Internship Deadlines Extended!

The following journals, edited by faculty at the University of Illinois, are seeking interns for Fall 2015.  The deadline for applying has been extended to Sept. 8, 5pm (the day after Labor Day).

These internships involve 4-5 hours/week of work in Fall 2015 and may extend into the Spring semester if the intern and the editorial supervisor so choose.  Participation in English 199: Internship Seminar (a one-credit, 8-week course from October 19, 2014 to December 9, 2015) is required.

The exact duties vary from one journal to another, depending on the production schedule of the publication, the needs of the editor, the quantity of other staff, and the nature of the content, but may include:

  • Proofreading
  • Copyediting
  • Fact-checking
  • Maintaining databases of reviewers
  • Correspondence of various kinds
  • Record-keeping of various kinds
  • Communicating production schedules
  • Collating information
  • Curating a social media presence
  • Assisting with a website
  • Other duties as required

You will learn how a scholarly or literary journal gets put together and you will get familiar with the variety of moving parts that go into any periodical publication.

To apply, send your resume, a letter of interest, and contact information for three references to the contact listed next to each journal.

As a courtesy to your fellow applicants, we ask you to apply to only three journals.

As a courtesy to the editors who will be assessing your applications, explore the journals that interest you before you apply.  The University of Illinois library subscribes to these journals, so you can browse them for free online by using the library website.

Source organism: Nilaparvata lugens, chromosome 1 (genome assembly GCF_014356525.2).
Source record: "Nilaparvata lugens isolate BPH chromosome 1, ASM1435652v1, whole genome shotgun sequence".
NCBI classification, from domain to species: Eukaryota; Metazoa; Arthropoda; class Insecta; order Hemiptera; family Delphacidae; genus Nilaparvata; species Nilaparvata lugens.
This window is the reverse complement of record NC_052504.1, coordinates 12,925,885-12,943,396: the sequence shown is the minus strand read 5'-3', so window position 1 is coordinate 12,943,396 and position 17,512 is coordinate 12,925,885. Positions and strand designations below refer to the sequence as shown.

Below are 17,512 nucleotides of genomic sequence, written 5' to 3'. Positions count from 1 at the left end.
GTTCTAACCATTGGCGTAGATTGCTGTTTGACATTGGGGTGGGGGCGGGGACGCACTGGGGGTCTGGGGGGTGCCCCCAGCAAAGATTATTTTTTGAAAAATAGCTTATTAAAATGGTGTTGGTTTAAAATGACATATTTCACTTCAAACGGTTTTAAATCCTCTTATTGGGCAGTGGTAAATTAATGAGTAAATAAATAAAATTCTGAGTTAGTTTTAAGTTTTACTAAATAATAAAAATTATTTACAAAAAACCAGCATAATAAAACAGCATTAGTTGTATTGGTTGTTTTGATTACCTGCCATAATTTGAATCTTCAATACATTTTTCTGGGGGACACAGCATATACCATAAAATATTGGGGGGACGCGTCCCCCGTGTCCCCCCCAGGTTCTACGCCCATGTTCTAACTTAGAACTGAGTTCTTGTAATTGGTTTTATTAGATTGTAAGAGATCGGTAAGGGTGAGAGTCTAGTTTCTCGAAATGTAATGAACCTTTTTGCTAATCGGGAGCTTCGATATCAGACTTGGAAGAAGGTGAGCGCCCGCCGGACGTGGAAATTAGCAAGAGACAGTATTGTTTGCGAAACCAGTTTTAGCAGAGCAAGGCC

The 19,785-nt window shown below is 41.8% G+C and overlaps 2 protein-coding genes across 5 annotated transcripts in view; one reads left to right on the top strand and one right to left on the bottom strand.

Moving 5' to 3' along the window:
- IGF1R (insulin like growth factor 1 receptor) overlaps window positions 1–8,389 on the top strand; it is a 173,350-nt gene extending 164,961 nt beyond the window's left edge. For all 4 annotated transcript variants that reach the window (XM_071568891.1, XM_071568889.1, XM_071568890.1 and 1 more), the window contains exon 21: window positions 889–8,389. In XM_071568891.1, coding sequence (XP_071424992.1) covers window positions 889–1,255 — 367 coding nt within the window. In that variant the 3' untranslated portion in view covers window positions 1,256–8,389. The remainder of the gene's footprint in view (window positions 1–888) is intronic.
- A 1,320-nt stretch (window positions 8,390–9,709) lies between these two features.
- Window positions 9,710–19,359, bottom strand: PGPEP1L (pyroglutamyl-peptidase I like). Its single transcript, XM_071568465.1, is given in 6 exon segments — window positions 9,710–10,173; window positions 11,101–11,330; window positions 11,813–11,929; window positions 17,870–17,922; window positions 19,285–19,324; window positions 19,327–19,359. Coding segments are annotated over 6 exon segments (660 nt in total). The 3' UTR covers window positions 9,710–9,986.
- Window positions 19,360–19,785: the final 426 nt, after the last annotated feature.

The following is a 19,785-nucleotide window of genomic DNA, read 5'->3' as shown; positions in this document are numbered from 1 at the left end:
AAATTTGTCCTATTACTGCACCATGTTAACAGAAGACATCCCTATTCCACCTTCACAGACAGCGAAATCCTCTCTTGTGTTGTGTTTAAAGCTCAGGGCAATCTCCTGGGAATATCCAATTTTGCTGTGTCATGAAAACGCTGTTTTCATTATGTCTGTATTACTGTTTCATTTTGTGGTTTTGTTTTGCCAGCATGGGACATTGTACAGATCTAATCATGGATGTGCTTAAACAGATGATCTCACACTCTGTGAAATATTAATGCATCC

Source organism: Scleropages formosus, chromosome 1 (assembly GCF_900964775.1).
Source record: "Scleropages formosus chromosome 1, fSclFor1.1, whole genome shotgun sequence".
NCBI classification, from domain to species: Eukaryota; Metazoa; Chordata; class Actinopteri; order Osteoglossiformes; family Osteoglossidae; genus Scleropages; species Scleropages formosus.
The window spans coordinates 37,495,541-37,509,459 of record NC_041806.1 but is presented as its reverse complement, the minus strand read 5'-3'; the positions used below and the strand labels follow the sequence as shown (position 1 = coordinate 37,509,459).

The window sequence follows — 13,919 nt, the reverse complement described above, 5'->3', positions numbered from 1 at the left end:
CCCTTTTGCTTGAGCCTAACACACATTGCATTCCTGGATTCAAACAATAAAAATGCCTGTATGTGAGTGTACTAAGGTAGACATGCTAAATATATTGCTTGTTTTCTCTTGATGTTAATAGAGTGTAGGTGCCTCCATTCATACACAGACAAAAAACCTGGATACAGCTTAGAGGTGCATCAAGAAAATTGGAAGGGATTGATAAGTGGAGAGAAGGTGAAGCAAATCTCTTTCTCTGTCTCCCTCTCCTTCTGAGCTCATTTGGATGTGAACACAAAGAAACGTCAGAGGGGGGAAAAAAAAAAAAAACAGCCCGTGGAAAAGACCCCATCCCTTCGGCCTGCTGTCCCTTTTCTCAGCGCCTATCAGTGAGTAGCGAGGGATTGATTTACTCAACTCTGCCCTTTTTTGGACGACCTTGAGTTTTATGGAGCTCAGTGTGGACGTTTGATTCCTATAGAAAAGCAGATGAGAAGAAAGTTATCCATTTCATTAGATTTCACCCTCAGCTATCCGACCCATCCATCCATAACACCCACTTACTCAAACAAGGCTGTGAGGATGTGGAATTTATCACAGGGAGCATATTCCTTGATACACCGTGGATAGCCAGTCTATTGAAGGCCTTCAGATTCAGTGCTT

The deadline for applying is  Friday, August 28, 5pm (the end of the first week of classes). Tuesday, September 8, 5pm.


You’ve Got Skills! How Do You Want to Use Them?

OVP_VolunteerFair_webThere are many excellent, other-directed, and altruistic reasons to volunteer: you know that already.  How about a cravenly self-serving reason?  Volunteering can teach you to apply your excellent communication and problem-solving skills to the needs of an organization.

Whether or not you end up with a useful line for your resume, you can learn more about the contributions you are specifically suited to make to any kind of organization.  Do you prefer working with people or things?  Do you like to be out front and center with an organization, or do you work better behind the scenes?  Are you better working with others one-on-one, or do you thrive in a team or group setting?  Are you better at helping an organization raise money, or helping an organization figure out how to spend it most effectively?

Volunteering can help you get answers to these kinds of questions. Knowing these things about yourself can help position you for the job you want after graduation.

The Volunteer Fair takes place Tuesday, September 1, from 10:30 to 1:30 in I-Rooms A, B, C, at the Illini Union.